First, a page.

The antibacterial activity of honey was first recognized in 1892; however, it has a limited use in modern medicine due to lack of scientific support [13]. Honey is the nectar collected from flowers by bees. It contains 15% to 20% water and 80% to 85% sugar. The remainder of the honey is made up of proteins, enzymes, and nonessential amino acids [1416]. Several properties of honey like enzymes are responsible for its bactericidal effect and wound healing. Glucose oxidase which changes glucose to gluconolactone and then to hydrogen peroxide is one of the enzymes found in honey. The release of H2O2 is slow and continuous for a constant antibacterial effect, successfully eliminating microorganisms but dilute enough not to damage host tissue [1719].

Honey having acidic pH of 3.2–4.5 is used to inhibit many pathogenic organisms and increased wound healing process through epithelization [17, 20, 21]. Honey is also one of the supersaturated solutions that inhibit bacterial growth primarily due to this high osmolarity [22].

The World Health Organization (WHO) has described alternative medicines as a cheap way to achieve total health care coverage of the world’s population and has encouraged the rational use of plant-based alternative medicines by member states [23]. In Ethiopia, about 80% of the total population relies on traditional remedies as a primary source of health care [24]. Hence, the purpose of this study was to evaluate antibacterial activity (bacteriostatic and bactericidal effects) of honey against MRSA isolates from an infected wound in Gamo Gofa Zone, South Ethiopia, so that they would have been recommended as therapeutic agents after pharmaceutical standardization and clinical trials.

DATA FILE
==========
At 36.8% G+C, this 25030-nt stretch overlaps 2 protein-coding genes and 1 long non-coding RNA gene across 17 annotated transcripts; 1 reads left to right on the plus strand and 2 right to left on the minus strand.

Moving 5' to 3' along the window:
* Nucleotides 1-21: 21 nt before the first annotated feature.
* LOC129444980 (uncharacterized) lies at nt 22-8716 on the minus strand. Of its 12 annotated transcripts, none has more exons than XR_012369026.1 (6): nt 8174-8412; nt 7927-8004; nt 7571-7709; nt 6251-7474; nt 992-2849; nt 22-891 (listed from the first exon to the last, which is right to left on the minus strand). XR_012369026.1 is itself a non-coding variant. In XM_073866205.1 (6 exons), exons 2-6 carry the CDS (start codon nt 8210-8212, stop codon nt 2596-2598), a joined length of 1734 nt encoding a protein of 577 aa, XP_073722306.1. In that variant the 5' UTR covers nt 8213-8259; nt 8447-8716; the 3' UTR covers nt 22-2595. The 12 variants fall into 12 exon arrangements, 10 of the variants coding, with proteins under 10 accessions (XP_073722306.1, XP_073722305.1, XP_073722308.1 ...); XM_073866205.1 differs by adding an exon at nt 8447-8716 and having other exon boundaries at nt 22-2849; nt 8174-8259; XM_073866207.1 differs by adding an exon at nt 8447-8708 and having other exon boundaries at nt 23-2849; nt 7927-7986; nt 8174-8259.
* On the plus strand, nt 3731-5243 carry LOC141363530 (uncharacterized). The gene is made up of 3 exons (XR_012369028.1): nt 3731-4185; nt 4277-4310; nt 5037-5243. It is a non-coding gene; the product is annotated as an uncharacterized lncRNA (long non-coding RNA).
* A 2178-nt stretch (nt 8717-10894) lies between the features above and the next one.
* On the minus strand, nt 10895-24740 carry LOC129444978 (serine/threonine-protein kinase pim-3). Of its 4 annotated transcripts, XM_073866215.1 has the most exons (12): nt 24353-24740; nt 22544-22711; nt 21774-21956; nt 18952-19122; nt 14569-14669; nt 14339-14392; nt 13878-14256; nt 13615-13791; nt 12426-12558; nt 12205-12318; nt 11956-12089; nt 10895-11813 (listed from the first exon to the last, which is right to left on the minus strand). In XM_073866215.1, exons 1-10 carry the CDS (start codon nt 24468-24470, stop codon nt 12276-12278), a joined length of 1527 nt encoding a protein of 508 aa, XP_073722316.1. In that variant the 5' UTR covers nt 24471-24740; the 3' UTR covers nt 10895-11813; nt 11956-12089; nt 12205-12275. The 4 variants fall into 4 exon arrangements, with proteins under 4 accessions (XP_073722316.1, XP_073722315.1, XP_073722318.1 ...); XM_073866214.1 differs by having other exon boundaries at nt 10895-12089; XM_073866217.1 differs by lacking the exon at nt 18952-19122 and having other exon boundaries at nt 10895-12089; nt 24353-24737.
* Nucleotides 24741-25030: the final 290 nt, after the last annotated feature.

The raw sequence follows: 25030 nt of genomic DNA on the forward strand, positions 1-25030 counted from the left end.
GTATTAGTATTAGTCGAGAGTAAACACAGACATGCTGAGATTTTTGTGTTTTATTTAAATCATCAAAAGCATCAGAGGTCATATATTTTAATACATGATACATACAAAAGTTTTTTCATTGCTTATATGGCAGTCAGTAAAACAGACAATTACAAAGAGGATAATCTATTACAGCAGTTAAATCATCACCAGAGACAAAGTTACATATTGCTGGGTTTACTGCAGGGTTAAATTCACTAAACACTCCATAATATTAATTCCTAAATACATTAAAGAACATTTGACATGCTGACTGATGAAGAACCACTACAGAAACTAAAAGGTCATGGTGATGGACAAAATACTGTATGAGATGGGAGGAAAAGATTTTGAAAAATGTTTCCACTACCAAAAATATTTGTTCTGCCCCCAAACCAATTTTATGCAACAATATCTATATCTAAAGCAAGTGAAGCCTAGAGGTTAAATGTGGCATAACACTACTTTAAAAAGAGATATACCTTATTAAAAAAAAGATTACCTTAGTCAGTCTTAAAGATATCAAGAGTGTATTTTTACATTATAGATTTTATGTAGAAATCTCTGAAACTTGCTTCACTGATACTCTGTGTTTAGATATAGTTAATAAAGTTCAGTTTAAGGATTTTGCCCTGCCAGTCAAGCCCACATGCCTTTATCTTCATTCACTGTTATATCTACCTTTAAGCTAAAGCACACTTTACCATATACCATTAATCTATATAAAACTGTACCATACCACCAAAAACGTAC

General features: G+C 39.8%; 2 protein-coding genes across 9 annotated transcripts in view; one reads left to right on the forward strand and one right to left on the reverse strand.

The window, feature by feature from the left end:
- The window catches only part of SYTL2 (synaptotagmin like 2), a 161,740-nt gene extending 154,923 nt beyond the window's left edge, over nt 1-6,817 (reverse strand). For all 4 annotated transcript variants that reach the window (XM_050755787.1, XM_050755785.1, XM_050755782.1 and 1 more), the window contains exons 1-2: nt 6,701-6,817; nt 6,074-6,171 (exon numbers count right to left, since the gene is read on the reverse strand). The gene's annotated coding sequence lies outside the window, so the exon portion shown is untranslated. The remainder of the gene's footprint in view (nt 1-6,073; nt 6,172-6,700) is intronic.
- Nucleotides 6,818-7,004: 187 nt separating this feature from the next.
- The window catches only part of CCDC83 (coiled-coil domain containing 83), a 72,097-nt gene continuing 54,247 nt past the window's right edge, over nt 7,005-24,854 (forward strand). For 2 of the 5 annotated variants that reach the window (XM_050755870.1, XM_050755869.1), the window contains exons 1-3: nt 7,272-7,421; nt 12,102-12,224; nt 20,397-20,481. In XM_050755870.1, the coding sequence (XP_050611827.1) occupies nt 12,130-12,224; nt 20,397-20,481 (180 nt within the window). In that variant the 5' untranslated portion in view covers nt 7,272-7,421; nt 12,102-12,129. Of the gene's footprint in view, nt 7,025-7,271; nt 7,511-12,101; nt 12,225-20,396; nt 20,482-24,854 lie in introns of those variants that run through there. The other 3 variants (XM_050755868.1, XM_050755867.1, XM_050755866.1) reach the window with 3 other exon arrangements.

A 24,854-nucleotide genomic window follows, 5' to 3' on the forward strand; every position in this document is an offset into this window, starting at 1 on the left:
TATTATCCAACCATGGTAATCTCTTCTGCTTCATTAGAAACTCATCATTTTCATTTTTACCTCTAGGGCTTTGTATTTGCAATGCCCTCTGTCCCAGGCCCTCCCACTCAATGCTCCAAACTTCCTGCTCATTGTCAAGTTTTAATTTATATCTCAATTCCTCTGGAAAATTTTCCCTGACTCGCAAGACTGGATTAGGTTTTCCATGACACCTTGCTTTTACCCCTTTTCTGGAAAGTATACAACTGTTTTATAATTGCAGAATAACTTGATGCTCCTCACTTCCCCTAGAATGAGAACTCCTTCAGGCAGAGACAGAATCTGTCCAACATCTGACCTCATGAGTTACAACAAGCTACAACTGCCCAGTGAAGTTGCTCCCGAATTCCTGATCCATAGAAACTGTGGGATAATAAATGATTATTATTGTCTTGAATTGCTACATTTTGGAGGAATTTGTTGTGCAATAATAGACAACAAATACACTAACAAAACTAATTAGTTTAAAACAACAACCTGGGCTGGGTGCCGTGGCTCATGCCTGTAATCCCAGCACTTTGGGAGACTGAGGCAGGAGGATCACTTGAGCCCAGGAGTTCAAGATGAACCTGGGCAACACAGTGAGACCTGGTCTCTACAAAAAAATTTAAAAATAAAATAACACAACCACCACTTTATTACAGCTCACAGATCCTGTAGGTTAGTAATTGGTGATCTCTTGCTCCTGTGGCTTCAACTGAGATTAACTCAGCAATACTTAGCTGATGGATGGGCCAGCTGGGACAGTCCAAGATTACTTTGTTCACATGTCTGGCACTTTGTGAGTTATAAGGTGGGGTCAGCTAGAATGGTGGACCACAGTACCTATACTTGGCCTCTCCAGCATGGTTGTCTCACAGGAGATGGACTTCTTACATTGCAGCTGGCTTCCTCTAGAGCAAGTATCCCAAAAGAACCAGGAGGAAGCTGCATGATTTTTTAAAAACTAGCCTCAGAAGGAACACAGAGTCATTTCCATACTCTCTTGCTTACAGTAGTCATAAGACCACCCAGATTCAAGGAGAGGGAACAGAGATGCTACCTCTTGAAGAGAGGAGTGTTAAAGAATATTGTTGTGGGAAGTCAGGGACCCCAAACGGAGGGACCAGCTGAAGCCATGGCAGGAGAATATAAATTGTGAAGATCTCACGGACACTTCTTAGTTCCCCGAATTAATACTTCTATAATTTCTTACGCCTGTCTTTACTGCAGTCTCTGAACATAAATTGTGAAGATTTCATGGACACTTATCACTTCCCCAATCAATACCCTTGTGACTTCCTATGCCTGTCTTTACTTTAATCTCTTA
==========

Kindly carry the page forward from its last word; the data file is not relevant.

2. Materials and Methods

2.1. Study Design, Area, and Period

An experimental study design was conducted at Arba Minch University Medical Microbiology and Parasitology Laboratory from May 2017 to November 2017.

2.2. Sample Size Determination and Sampling Technique

The sample size was determined using sample size determination for estimation of single population proportion formula. Taking 97% prevalence of multiple drug resistance (MDR) isolates from previous study [25], 95% confidence interval (z = 1.96), and 5% marginal error (d = 0.05) the initial sample size is

Finally, by considering a 10% ( subjects) nonresponse rate, the final sample size was determined as .

Regarding sampling technique, all isolated MRSA were included in the experiment.

2.3. Wound Sampling Procedure

Open and clinically infected wound swabs were aseptically obtained after the wound was cleansed with sterile normal saline and collected by trained nurses. The specimen was collected on sterile cotton swab by rotating with sufficient pressure. The samples were transported to the laboratory after collection using Amies transport media.

2.4. Culture and Identification

Swabs collected were streaked on blood agar and mannitol salt agar (Oxoid) by using a sterile inoculation loop. The plates were incubated at 35–37°C for 24–48 hours. Preliminary identification of bacteria was based on colony characteristics of the organisms, such as hemolysis on blood agar, changes in physical appearance in differential media, and enzyme activities of the organisms. Isolates were identified based on their gram reaction, catalase, and coagulase test results.